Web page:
The Morning Afterpay

CTO Labs The Morning Afterpay


Mon Mar 04 20245 min read

Block recently announced that they are retiring Afterpay in the US and global expansion plans have faltered, since acquiring the company in 2022. Are there lessons to be learned about common risks and growth contraints in integrating tech heavy enterprise? Kitson Kelly takes a look.

Block acquired Afterpay in 2022 for about $39bn[1] and recently announced that they are retiring the brand in the US and the global expansion of Afterpay has faltered[2]. Block is obfuscating Afterpay’s growth (or decline) and rumours are that the integration efforts were far more complicated than expected, and that has constrained the post acquisition growth plans, including pulling out of existing markets[3]. This is coupled with several rounds of layoffs, with the latest being 10% of Block’s staff globally[4].

While there are certainly larger market factors at play, like the tightening of credit markets, challenges in the macro buy-now-pay-later space, and the complexity of the regulation of multi-country financial services products, some of the post-acquisition indicators point to some common risks and growth constraints we identify as part of a technical due diligence process.

When investing or acquiring an organisation where technology is material to the business activities of the company, technology due diligence brings clarity to post-transaction challenges. Just as commercial due diligence validates assumptions about the target’s potential, technical due diligence, for many companies, validates assumptions about the target’s ability to execute on the investment thesis.

Traditionally, the due diligence on “technology” is what we would call IT due diligence, where there is the validation of technical aspects of the organisation: do they manage their suppliers well; have they purchased enough licenses to cover their employees; do they have industry standard policies and procedures in place to manage technology; the list goes on. We find for many organisations that are “tech native”, traditional IT due diligence is not sufficient to give commercial confidence.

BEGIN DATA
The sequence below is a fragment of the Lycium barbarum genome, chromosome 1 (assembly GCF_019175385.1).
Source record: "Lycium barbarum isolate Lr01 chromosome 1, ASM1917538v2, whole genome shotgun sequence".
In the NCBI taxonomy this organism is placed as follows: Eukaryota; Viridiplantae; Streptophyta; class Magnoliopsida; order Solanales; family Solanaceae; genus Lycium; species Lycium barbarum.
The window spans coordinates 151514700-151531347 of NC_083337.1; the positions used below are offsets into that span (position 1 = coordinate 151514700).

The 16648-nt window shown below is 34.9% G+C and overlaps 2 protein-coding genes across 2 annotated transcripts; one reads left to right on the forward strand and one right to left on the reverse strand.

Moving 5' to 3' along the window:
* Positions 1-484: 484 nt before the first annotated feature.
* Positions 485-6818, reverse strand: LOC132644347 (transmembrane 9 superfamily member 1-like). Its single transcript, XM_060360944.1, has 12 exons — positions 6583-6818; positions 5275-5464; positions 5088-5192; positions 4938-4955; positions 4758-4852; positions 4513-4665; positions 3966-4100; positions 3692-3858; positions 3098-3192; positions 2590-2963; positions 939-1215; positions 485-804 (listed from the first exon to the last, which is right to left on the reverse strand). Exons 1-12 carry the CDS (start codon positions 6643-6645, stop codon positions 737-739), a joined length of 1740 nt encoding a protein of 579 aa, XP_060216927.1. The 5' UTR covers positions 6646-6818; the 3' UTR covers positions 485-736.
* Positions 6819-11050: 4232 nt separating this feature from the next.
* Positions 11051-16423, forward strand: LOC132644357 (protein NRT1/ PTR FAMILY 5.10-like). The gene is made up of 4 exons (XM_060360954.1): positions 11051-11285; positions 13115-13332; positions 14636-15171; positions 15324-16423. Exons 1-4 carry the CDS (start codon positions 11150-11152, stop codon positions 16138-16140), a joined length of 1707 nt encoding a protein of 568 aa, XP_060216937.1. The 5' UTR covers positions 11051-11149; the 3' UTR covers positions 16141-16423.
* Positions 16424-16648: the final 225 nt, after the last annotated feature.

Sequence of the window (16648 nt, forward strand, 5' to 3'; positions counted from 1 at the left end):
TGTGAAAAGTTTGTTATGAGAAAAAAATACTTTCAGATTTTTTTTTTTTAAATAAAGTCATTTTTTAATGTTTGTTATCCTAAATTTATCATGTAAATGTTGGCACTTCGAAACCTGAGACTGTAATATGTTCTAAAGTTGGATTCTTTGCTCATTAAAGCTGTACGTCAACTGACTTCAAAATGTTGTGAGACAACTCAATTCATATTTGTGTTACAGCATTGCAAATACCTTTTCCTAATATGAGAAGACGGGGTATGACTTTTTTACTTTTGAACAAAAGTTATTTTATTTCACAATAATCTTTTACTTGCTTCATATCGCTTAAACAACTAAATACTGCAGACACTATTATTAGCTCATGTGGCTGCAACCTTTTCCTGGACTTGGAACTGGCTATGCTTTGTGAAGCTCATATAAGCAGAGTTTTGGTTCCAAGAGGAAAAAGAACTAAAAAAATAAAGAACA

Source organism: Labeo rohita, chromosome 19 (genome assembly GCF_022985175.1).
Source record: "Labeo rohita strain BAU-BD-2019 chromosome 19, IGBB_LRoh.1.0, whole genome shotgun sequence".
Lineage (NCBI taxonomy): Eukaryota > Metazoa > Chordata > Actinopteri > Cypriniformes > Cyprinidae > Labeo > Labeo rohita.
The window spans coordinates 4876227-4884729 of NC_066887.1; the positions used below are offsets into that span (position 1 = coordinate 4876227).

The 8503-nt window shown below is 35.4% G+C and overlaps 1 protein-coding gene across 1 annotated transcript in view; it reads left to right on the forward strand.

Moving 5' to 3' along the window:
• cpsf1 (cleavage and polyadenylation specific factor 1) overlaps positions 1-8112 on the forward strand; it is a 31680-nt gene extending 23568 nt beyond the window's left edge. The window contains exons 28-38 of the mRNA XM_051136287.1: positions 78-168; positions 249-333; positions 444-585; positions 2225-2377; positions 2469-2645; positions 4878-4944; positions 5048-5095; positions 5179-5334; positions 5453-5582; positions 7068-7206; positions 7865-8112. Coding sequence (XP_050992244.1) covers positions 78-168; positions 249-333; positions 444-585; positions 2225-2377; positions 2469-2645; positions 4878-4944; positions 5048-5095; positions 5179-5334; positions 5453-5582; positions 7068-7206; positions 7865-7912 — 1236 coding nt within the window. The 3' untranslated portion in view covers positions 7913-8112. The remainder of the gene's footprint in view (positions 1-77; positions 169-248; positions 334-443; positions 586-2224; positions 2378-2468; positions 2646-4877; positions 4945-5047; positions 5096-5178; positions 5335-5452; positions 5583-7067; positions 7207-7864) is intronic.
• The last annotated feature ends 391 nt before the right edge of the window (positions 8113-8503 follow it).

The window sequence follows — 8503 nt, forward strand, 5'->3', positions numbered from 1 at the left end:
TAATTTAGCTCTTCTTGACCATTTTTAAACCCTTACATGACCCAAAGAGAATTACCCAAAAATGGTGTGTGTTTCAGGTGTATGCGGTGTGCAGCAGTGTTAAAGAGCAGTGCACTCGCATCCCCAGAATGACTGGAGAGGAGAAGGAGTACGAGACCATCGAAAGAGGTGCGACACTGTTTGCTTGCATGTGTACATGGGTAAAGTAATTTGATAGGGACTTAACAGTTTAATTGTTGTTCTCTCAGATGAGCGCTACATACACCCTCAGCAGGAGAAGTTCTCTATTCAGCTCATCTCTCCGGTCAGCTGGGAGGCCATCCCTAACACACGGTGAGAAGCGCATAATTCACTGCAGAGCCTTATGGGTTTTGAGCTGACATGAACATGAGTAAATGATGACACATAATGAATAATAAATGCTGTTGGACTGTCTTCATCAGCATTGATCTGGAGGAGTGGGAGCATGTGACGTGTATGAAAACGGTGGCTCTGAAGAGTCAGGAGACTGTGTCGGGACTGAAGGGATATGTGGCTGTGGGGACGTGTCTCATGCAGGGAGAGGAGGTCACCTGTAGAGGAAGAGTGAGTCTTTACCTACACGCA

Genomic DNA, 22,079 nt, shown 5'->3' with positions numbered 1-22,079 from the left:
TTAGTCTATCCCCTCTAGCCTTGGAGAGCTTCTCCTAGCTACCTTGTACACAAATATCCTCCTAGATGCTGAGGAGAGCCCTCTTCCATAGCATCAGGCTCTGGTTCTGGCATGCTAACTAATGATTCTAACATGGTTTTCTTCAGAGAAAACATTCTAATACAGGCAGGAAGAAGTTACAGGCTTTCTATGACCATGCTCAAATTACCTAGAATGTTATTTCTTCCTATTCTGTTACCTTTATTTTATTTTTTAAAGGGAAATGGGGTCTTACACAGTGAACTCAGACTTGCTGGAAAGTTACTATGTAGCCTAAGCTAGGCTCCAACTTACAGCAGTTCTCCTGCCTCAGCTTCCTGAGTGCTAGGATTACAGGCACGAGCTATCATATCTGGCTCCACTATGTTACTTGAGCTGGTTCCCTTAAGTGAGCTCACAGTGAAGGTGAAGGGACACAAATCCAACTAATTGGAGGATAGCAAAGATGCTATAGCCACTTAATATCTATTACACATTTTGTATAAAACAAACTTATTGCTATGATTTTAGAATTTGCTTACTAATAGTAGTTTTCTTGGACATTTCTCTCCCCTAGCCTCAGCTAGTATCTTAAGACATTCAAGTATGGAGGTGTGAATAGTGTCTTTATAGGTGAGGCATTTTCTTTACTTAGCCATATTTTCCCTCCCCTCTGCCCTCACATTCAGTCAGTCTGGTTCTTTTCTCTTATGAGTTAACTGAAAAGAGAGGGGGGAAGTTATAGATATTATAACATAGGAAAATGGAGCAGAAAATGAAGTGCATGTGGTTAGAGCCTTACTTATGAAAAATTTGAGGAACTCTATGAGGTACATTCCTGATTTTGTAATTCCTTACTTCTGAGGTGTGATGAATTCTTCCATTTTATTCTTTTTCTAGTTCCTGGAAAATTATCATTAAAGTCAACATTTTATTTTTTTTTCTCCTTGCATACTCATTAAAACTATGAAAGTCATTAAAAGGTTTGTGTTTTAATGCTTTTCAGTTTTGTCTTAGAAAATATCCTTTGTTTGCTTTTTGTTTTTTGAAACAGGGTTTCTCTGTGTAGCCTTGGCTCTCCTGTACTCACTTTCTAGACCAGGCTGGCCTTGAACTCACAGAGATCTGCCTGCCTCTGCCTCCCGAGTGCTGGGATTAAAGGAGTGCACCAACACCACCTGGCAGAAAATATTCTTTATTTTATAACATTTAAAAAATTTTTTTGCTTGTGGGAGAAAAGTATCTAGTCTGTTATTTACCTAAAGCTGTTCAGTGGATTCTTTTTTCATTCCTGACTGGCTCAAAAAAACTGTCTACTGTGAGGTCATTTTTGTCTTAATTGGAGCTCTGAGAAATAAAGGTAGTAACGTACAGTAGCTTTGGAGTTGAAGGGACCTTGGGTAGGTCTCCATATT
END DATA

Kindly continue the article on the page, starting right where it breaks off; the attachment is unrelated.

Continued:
In technology due diligence, we go much further, and look across many aspects of the target:

  • Value Alignment - how effective and efficient is technology in delivering value and commercial outcomes

  • Architecture - how is the technology currently put together to support growth, scalability and efficient change

  • Capability - how is the technology developed and evolved and what are the hard and soft skills present in the technology organisation

  • Operations - can the organisation effectively operate their technology and do they have appropriate levels of compliance and assurance

  • Technical Debt - quantification of areas of latent technical remediation and assessment of how well the organisation balances the trade-offs of growth versus remediation

  • Cybersecurity - assessment of the overall fit-for-purpose nature of cybersecurity at the target, but also looking at the security aspects of the software development lifecycle.

Back to Block and afterpay, our arm chair observations are that there were material risks around the architecture that complicated the ability to integrate the two organisations. In addition, there also appears to have been people aspects at play, with reports of culture clashes between Afterpay and Block[3] which have been growth constraints. We often find significant people aspects material in technical diligence and integration planning. It is common, and can be identified and planned for.

While having clarity about these risks wouldn’t have made them go away, going into an investment, merger or acquisition with these risks known and quantified can not only be a factor in your threshold risks, but also how you manage the asset once it takes a seat within your portfolio. Far better to shore up conditions for long term growth in value than risk retracting as the business underperforms.

Like to explore further? Contact Kit.

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